Make sure to set your image dimensions. Next, you can make space in your page layout for late-loading content. Try to avoid adding ads in the middle of your page, as they tend to shove content down. A neat trick for avoiding unexpected layout shifts is letting the user initiate them, for example, adding a Load More button.


And that’s cumulative layout shift.

So in general, how does one optimise their core web vitals? If you’re a decision-maker or marketing, start by engaging with a web developer who can monitor your site and either make the changes directly or recommend changes to your team.

So, at the top of the episode, I told you that core web vitals is super easy to understand, and even though I nearly fell into a coding rabbit hole, I still maintain that the basic concept of core web vitals is still fairly simple for anyone to wrap their heads around. Let’s look at the definition again: your core web vitals are the basic metrics that Google uses to determine what is effectively user experience. If your site loads quickly, is responsive when someone clicks, swipes, or enters their information, and provides a stable experience, then your core web vitals are probably in good shape.

Then again, if we’re talking about user experience on a whole, you know what you need to do. UX is crucial—you cannot fake it. Google’s getting freakishly good at determining if your site is serving SERPs or humans, and core web vitals I suppose is just one of the ways in which it quantifies the quality of the experience on your site.


So, next month, pending global disaster or just a change of heart, we will be discussing marketing in a post-cookie world, so stay tuned for that.


Thanks for joining me on this quick, top-level tour of Google’s Core Web Vitals. If you have any questions for me or my team, feel free to email us at team@geekytech.co.uk or DM us on our socials @geekytechgeeks.

That’s all for now marketing geeks. See you next month.

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Show Notes

Today, Genny aims to help listeners wrap their heads around core web vitals,  which are key metrics used by Google to assess user experience on websites.  She breaks down the three core metrics: page speed (measured by Largest Contentful Paint or LCP), interactivity (measured by Interaction to Next Paint or INP), and visual stability (measured by Cumulative Layout Shift or CLS).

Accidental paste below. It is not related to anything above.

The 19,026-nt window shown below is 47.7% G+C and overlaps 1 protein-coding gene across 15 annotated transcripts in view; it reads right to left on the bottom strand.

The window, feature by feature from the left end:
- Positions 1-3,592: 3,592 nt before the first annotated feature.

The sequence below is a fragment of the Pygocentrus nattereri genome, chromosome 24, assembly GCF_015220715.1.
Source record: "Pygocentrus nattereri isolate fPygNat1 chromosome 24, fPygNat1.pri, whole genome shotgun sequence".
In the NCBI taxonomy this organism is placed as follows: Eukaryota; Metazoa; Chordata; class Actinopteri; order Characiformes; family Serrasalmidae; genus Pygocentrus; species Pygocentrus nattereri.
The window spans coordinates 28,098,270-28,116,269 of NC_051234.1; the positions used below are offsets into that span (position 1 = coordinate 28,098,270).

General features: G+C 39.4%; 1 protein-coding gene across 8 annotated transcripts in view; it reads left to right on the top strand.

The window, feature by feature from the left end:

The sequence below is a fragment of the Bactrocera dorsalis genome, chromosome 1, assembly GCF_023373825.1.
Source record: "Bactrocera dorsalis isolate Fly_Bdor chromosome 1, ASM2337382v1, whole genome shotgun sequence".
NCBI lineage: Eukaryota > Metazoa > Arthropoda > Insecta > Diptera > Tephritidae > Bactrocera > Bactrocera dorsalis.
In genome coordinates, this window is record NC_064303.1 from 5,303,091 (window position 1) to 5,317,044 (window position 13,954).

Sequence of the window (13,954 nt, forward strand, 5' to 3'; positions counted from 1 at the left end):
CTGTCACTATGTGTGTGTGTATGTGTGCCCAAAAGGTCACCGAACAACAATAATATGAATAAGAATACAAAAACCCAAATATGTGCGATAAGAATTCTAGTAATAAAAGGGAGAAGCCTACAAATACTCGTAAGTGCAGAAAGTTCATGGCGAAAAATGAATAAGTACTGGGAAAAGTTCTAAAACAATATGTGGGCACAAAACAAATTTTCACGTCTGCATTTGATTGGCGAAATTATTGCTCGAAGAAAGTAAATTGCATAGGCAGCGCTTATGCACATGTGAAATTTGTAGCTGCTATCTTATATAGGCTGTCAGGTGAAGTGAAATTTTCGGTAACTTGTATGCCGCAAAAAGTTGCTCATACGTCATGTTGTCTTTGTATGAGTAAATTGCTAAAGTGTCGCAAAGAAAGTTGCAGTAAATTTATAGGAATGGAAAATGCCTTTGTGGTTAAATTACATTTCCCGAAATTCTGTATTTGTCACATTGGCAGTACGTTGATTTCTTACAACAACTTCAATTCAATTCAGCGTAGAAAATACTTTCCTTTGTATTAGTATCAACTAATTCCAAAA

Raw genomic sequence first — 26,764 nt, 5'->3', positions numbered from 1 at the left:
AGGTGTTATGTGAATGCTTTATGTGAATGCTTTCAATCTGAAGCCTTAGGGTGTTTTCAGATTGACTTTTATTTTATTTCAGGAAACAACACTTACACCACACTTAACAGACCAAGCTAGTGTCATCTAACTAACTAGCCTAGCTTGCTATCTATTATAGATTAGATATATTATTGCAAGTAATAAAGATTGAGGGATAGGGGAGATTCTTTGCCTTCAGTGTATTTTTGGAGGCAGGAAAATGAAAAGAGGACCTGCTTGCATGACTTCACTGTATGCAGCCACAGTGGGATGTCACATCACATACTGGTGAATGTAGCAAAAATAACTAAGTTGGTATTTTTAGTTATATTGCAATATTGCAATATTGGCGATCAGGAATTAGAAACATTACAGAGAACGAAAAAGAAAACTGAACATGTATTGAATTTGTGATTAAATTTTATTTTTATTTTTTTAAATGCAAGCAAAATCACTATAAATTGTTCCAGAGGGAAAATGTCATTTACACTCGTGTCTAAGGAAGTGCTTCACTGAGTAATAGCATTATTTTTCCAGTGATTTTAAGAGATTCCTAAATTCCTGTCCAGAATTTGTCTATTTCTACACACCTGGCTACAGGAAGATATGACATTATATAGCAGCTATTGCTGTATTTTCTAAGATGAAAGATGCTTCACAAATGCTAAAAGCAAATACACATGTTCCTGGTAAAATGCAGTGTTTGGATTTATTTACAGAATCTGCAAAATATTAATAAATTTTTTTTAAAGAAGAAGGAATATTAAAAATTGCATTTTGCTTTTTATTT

Using layman’s terms, Genny details what each metric measures and how it affects user experience and SEO rankings. She also offers a few insights on how to improve each metric, such as optimising images and videos, minimising redirects, and ensuring page responsiveness.


The episode emphasises the importance of user experience in website design and SEO, highlighting that Google is increasingly prioritising user-centric metrics. 


Collaboration between marketers and web developers to optimise core web vitals is essential, and will ultimately enhance overall user experience.


So, if you’re a beginner to technical optimisation, have a listen to this brief episode!

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Implement these strategies and watch your site climb the rankings. Here’s to your success! Now go forth and optimise!

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Have any questions you want answered on the show? Email us at contact@geekytech.co.uk.


Thanks for listening 🤓

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About the Author
Picture of Genny Methot
Genny Methot
Genny Methot is Geeky Tech’s storyteller. She heads up our social media content, blog posts, and the Geek Speak podcast. Click here to learn more about Genny.